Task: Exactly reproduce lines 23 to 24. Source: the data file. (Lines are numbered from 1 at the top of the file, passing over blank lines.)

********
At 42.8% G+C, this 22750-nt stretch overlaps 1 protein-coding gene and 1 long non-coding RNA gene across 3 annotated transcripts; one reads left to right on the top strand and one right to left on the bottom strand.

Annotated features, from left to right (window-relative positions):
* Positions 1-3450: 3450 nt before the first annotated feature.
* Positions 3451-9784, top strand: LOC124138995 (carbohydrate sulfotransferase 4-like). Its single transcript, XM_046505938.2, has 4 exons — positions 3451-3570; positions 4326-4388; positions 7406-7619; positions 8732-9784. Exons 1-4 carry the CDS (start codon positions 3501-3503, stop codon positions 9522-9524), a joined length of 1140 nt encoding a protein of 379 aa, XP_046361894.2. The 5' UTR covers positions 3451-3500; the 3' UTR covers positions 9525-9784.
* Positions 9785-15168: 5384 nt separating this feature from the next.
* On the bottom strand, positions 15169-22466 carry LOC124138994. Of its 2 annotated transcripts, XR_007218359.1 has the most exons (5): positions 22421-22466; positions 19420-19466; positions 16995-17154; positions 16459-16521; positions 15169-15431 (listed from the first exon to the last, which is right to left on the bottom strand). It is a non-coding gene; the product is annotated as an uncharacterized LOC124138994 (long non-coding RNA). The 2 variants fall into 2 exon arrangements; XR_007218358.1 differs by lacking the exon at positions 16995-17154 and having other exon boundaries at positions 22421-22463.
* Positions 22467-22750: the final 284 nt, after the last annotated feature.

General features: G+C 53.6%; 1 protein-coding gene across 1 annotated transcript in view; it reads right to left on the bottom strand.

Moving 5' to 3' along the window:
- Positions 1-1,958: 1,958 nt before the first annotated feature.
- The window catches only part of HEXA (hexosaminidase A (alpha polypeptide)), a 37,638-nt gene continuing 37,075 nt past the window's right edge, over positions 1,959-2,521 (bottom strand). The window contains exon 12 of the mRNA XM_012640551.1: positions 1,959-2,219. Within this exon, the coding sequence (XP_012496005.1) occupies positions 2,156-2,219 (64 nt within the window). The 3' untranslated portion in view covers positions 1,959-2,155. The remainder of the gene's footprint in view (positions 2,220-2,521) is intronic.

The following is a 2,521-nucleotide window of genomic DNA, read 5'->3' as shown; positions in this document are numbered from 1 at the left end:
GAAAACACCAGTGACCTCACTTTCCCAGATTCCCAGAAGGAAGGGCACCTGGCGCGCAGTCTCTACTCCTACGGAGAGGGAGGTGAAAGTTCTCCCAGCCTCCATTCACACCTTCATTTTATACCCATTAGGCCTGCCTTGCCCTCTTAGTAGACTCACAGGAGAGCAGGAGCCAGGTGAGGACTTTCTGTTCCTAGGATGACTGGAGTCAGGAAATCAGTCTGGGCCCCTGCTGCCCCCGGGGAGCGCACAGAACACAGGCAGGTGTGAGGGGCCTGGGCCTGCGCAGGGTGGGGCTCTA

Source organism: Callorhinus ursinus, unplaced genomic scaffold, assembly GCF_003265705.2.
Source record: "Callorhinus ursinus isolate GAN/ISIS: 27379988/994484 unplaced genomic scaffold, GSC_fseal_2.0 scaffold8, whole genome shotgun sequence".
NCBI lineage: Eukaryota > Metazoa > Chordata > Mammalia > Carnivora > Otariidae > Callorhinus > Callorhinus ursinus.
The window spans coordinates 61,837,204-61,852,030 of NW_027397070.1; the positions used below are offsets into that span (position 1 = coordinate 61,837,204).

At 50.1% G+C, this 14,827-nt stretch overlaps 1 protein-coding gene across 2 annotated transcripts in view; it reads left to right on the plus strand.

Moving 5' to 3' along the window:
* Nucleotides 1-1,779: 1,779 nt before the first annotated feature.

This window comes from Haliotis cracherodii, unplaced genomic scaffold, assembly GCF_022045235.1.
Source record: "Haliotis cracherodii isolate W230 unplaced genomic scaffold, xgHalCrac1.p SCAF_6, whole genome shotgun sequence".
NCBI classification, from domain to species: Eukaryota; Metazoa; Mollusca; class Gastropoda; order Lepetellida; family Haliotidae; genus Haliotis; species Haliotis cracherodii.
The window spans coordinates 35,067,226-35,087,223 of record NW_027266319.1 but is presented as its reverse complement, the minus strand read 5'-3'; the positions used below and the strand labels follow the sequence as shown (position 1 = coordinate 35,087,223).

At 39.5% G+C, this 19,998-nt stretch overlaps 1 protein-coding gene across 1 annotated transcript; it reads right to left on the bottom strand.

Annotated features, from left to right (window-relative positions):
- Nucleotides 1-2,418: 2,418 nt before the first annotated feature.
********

NCBI classification, from domain to species: Eukaryota; Metazoa; Mollusca; class Gastropoda; order Lepetellida; family Haliotidae; genus Haliotis; species Haliotis cracherodii.
The window spans coordinates 35,067,226-35,087,223 of record NW_027266319.1 but is presented as its reverse complement, the minus strand read 5'-3'; the positions used below and the strand labels follow the sequence as shown (position 1 = coordinate 35,087,223).